Many companies have looked at using blockchains to assist with supply chain tracing and data reporting that is more efficient than what less sophisticated logistic substructure allows. In Australia, a report has surfaced about a pilot program conducted by grain-exporting giant and co-operative CBH and blockchain startup AgriDigital, who together will test blockchain tech's capability to track oats. Though it is unclear which blockchain platform this program will be using, AgriDigital has experimented with Ethereum in the past.
The blockchain management pilot is set to launch next week. CBH chief executive Andy Crane says that if it is successful, the pilot could eventually pave the way to encompass the annually AUD $4 billion Western Australia grain crop industry in the years to follow. He explained, "Even for large volume commodities the ability to prove the path of origin is very valuable."
According to the report, CBH's oats processor Blue Lake Milling is the site where testing is scheduled to take place. Determinations will be made based on the results of applying the technology to products that include organic grains and whole grain crops. In addition to settling origin and quality assurance issues, the system is also enabled to manage title matching and payment transfer.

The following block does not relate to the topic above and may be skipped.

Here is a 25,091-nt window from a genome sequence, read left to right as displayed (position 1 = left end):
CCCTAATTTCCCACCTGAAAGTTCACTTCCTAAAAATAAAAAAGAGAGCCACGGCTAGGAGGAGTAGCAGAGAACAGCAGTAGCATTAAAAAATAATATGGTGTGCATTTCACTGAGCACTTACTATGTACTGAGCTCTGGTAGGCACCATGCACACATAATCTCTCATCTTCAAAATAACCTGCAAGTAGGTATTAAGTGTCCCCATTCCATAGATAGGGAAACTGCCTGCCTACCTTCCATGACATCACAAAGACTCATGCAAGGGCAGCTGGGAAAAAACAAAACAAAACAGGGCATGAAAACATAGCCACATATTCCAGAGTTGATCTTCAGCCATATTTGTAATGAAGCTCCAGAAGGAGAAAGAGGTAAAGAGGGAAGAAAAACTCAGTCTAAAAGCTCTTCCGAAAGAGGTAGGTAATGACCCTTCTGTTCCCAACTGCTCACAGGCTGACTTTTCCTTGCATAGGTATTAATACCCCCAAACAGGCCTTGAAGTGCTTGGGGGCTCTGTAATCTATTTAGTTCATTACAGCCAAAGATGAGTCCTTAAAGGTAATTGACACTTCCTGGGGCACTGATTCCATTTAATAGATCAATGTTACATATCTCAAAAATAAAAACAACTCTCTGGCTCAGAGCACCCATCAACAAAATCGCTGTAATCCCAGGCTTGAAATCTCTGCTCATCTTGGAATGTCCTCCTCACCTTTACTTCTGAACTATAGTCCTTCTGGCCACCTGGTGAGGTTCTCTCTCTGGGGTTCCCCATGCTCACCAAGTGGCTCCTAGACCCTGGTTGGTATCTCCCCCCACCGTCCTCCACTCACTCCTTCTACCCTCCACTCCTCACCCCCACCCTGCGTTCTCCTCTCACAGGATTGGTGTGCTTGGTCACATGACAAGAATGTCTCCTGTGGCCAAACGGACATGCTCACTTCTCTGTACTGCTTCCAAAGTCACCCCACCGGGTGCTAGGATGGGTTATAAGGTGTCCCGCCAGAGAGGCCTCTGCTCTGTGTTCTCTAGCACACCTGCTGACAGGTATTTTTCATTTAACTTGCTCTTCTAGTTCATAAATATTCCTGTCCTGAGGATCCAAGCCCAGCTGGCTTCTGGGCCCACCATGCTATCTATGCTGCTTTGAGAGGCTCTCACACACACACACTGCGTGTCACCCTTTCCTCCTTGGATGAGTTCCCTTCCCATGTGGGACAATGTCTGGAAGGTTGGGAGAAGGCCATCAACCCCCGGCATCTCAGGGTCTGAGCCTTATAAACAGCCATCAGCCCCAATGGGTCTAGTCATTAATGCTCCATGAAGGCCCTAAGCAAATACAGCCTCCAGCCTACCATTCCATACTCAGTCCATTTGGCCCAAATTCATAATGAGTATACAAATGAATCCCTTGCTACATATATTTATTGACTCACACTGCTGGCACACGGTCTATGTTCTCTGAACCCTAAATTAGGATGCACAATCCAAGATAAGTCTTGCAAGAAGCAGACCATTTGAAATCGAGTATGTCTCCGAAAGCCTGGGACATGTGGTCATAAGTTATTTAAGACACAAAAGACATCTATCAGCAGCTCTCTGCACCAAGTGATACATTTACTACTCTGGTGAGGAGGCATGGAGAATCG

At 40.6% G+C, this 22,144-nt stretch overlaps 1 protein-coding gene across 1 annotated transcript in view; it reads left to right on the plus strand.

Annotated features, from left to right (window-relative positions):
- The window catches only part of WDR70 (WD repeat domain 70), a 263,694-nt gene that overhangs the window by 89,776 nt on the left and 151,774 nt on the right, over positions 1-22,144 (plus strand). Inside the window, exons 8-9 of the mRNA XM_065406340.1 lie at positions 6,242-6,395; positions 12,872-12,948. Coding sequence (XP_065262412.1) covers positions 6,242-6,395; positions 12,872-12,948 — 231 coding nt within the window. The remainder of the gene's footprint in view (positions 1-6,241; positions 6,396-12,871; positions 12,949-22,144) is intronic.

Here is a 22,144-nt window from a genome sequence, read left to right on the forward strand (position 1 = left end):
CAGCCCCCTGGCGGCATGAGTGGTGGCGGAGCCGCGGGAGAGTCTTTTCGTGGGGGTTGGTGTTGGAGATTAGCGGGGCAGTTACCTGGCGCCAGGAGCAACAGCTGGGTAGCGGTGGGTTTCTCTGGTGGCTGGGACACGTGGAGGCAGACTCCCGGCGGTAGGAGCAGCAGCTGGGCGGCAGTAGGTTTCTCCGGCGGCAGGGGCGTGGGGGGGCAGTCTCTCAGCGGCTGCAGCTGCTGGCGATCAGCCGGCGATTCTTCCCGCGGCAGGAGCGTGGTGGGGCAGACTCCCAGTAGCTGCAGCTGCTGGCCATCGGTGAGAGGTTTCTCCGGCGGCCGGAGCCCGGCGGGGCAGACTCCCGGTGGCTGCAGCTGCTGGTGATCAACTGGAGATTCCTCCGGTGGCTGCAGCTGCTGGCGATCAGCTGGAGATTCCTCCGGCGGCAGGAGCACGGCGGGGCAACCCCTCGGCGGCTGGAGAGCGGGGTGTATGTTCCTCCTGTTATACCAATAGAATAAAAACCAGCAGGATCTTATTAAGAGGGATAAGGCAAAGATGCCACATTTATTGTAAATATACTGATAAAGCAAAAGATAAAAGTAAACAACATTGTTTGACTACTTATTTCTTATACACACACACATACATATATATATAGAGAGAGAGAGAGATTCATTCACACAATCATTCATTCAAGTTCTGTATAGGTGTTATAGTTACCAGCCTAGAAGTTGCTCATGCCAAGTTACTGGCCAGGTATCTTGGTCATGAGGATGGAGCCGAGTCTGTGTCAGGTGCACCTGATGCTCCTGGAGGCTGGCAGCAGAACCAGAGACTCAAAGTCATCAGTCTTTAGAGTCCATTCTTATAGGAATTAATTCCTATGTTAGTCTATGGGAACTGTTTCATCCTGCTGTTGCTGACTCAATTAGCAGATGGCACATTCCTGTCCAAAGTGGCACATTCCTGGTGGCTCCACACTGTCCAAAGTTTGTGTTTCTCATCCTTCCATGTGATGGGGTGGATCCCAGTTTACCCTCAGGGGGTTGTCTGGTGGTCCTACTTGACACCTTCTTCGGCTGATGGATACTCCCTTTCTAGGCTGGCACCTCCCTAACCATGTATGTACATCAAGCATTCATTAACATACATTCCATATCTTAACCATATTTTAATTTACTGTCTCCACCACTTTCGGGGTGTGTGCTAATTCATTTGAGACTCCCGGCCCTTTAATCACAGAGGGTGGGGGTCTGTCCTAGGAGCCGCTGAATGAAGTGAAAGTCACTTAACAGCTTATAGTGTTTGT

Crane expressed a necessity for co-operative grain growers to be able to compete in a growing global marketplace. He said:
"As a [Western Australian] company, we think about agriculture with an export mindset and when we look to Asia, we are trying to get best value for our grain growers in a very competitive world market. One of best ways to do that is to prove it to customers and the end user. Anything allowing proof of provenance can create value to Australia, given we are considered a reliable and high quality producer."
During December of 2016, AgriDigital performed a transaction settlement on a private Ethereum blockchain for a grain sale between Australian farmer David Whillock and Fletcher International Exports in Dubbo, New South Wales. This was the first time a grower and buyer in the agricultural industry utilized blockchain technology as a means of transaction settlement.
Crane, among other CBH managers and directors, had reportedly taken a trip to Silicon Valley earlier in the year; a journey which exposed the benefits that this technology can provide to the field of agriculture.
"We have looked at blockchain and many other technologies. We are at the cusp of a great opportunity with big data. The ability to combine data sets and analyse them, and AI-type opportunities – the combination of all sorts of applications to agriculture is set to improve productivity."